The site at west London has been a point of controversy in regards to the cost charged to airlines that use the facility (Sky News par. 1). While the price cap instituted to the Heathrow airport operator may be justified in several ways, it is pertinent to mention that price control can harm the economic performance of individual firms.
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The west London site is used by several international airlines on a daily basis. The price cap is probably meant to safeguard international airlines from being exploited by a single service provider. This type of protectionist policy is indeed welcomed since monopolies often take advantage of imperfect or absence of competition to exploit consumers.
It is the duty of the Civil Aviation Authority to oversee the smooth operation of airline activities.
The price cap imposed by the authority must have been reached after considering several pertinent factors. However, it is surprising that the price ceiling has gone beyond the originally suggested rate. Perhaps, the aviation authority should have consulted the operator before executing the changes.
As it stands now, a grueling tussle between the Heathrow Airport operator and the Civil Aviation Authority may begin. As much as the authority has express powers to put in place new legal provisions and frameworks in the operation of airport facilities, it does not have the mandate to disrupt the activities of individual firms.
According to the statement released by the Civil Aviation Authority, the move was meant to cut down levies charged from passengers and also improve service provision to the airport users. The company that runs the airport is still emphatic that maintenance costs are high and therefore, there is need to seek alternative sources of revenue within the airport facilities.
The officials argue that the commercial revenue targets have been surpassed by the growing expenditure of the running the west London site facility. These are apparently valid arguments that the Civil Aviation Authority should consider before implementing a significant price cap deal.
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The larger Heathrow airport serves thousands of users on a daily basis. In order to improve the provision of high-quality services, the investor at the site should obviously charge higher rates for the services offered. However, the charges should be commensurate with the nature of services provided at the airport facility. Both parties are excellently arguing their cases, and as a result, it may be difficult to establish the truth of the matter.
The most crucial step that the aviation authority should take is to appraise the average costs of various services offered at the west London site and the nature of services offered by the investor. Such an evaluation will give a clearer picture of whether customers are really receiving value for their monies.
The west London investor should, however, not bear the feeling of being the only target of the Civil Aviation Authority because the regulator has also pointed its finger to both the Stansted and Gatwick airports. These are key airports that are equally supposed to adhere to the minimum guidelines that will be stipulated in the new legislation.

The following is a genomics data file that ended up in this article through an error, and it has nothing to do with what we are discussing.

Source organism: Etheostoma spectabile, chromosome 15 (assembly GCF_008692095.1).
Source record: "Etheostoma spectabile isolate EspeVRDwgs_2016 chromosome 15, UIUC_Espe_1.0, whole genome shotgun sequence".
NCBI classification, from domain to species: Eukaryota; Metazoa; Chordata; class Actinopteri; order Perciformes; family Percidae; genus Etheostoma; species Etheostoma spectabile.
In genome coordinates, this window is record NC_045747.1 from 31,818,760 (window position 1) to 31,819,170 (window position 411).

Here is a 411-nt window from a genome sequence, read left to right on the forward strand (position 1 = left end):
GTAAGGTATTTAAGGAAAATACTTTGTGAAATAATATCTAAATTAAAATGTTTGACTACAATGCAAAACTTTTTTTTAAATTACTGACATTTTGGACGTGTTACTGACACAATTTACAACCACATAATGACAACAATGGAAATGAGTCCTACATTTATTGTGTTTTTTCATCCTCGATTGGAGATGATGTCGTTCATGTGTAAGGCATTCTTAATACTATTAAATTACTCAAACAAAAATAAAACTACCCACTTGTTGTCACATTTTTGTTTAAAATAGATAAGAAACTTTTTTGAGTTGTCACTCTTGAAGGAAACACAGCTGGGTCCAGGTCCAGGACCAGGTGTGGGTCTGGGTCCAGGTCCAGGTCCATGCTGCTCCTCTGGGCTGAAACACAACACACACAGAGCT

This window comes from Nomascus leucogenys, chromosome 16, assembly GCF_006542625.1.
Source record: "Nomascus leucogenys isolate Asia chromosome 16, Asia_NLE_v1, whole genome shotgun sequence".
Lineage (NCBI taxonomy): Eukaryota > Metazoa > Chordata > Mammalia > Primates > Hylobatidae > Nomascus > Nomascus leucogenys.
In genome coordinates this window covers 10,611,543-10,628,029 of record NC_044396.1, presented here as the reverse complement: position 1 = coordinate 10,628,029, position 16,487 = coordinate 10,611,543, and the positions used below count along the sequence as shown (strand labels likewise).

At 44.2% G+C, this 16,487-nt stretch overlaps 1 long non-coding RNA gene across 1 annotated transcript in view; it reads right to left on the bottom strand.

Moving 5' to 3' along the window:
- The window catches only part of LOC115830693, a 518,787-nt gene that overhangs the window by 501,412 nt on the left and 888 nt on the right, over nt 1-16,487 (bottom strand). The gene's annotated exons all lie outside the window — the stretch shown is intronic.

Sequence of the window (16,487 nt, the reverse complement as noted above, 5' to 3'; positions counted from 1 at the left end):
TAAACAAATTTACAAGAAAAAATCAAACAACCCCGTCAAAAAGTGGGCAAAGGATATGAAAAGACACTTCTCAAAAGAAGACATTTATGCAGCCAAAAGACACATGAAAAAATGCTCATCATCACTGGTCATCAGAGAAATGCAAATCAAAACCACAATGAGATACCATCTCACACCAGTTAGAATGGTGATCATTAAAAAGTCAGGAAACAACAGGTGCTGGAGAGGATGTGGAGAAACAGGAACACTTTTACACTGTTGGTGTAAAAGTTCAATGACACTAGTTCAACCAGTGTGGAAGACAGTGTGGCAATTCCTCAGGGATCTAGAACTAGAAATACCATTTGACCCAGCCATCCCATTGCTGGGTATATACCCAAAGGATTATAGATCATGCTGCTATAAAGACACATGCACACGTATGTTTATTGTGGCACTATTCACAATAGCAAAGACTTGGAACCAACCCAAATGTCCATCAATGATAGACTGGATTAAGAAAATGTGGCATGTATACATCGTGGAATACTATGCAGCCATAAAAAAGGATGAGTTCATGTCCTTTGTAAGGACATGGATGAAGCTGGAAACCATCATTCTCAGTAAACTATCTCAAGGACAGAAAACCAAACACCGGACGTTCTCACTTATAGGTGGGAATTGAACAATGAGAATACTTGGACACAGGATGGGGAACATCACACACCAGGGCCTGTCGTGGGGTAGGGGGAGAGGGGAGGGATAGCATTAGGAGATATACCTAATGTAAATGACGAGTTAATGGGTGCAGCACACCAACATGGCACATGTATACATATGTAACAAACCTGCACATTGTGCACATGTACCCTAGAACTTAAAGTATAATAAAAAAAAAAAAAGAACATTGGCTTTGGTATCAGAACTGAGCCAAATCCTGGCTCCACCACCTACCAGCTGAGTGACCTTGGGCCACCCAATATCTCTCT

As a matter of fact, airports that handle services which are not prioritized often risk the life of passengers. It will be a timely move by the aviation authority to streamline the operations of such airports. Operators at major international airports should only be allowed to handle services that they can effectively deliver to both travelers and other customers who frequent their facilities (Taudes and Rudloff 33).
In the case of an airport like Stansted, the Civil Aviation Authority should give it adequate time to recover from the negative growth of the aviation industry. Economic regulation should be preferred to major players in the industry because they are highly likely to flout most of the safety and ethical provisions stipulated by the regulator.
While price control is a major protection policy that governments across the globe have used to curtail exploitation of consumers, regulatory bodies should tread cautiously before implementing certain controls (Atkin 103). For example, we should understand that global trade has been significantly liberalized especially since the advent of globalization.
Price controls hardly work in most circumstances due to the concept of “willing buyer, willing seller.” If a buyer is willing and able to pay for a product at a given market price, then there should be no cause of alarm at all (Kenyon 93). The demand and supply curves below illustrate how market forces dictate the maximum price.
The liberalized markets mostly rely on the power of various marketing forces such as demand and supply as well as price elasticity. When such factors are combined in a perfect market environment, price control becomes a bother, especially to investors who have set certain fiscal targets to attain.
In retrospect, it is pertinent to underscore the fact that both the west London operator and the aviation authority should renegotiate the new terms, so that service provision at Heathrow airport is not interrupted. Exchanging conversations through the media will not resolve the current impasse. It will only exacerbate the working relationship between the investor and the government regulator.
Atkin, Jason. “Hybrid Metaheuristics to Aid Runway Scheduling at London Heathrow Airport.” Transportation Science 41.1 (2007): 90-106. Print.
Kenyon, Peter. “Price Control, Investment and Resource Allocation.” History of Economics Review.57 (2013): 88-95. Print.
Sky News (2014). Heathrow Slams Price Cap Put On Airline Fees. Web.
Taudes, Alfred and Christian Rudloff. “Integrating Inventory Control and a Price Change in the Presence of Reference Price Effects: A Two-Period Model.” Mathematical Methods of Operations Research 75.1 (2012): 29-65. Print.